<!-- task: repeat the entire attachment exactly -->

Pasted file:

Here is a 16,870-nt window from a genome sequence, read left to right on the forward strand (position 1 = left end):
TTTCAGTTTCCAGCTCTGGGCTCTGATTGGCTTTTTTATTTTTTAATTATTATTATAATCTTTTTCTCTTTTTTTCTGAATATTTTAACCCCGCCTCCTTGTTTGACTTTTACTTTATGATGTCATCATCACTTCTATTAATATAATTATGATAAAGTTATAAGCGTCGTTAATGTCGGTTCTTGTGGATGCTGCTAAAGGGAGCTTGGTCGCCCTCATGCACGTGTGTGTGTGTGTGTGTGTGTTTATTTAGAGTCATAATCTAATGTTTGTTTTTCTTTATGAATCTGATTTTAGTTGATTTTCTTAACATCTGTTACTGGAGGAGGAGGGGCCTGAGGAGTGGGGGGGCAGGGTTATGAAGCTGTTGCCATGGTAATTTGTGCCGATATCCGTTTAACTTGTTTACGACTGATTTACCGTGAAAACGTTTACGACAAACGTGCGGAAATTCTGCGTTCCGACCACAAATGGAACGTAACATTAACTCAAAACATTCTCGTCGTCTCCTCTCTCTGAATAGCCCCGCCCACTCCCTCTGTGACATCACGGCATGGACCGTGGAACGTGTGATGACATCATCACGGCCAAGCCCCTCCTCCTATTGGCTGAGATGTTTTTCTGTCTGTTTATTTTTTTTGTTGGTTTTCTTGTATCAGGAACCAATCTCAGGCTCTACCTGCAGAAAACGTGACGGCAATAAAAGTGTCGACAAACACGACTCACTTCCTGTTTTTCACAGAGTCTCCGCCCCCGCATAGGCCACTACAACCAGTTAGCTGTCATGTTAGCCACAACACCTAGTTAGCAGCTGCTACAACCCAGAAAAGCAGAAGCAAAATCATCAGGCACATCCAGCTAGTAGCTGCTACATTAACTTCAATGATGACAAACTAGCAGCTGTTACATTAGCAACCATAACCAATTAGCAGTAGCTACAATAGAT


Here is a 16,870-nt window from a genome sequence, read left to right on the forward strand (position 1 = left end):
TTTCAGTTTCCAGCTCTGGGCTCTGATTGGCTTTTTTATTTTTTAATTATTATTATAATCTTTTTCTCTTTTTTTCTGAATATTTTAACCCCGCCTCCTTGTTTGACTTTTACTTTATGATGTCATCATCACTTCTATTAATATAATTATGATAAAGTTATAAGCGTCGTTAATGTCGGTTCTTGTGGATGCTGCTAAAGGGAGCTTGGTCGCCCTCATGCACGTGTGTGTGTGTGTGTGTGTGTTTATTTAGAGTCATAATCTAATGTTTGTTTTTCTTTATGAATCTGATTTTAGTTGATTTTCTTAACATCTGTTACTGGAGGAGGAGGGGCCTGAGGAGTGGGGGGGCAGGGTTATGAAGCTGTTGCCATGGTAATTTGTGCCGATATCCGTTTAACTTGTTTACGACTGATTTACCGTGAAAACGTTTACGACAAACGTGCGGAAATTCTGCGTTCCGACCACAAATGGAACGTAACATTAACTCAAAACATTCTCGTCGTCTCCTCTCTCTGAATAGCCCCGCCCACTCCCTCTGTGACATCACGGCATGGACCGTGGAACGTGTGATGACATCATCACGGCCAAGCCCCTCCTCCTATTGGCTGAGATGTTTTTCTGTCTGTTTATTTTTTTTGTTGGTTTTCTTGTATCAGGAACCAATCTCAGGCTCTACCTGCAGAAAACGTGACGGCAATAAAAGTGTCGACAAACACGACTCACTTCCTGTTTTTCACAGAGTCTCCGCCCCCGCATAGGCCACTACAACCAGTTAGCTGTCATGTTAGCCACAACACCTAGTTAGCAGCTGCTACAACCCAGAAAAGCAGAAGCAAAATCATCAGGCACATCCAGCTAGTAGCTGCTACATTAACTTCAATGATGACAAACTAGCAGCTGTTACATTAGCAACCATAACCAATTAGCAGTAGCTACAATAGAT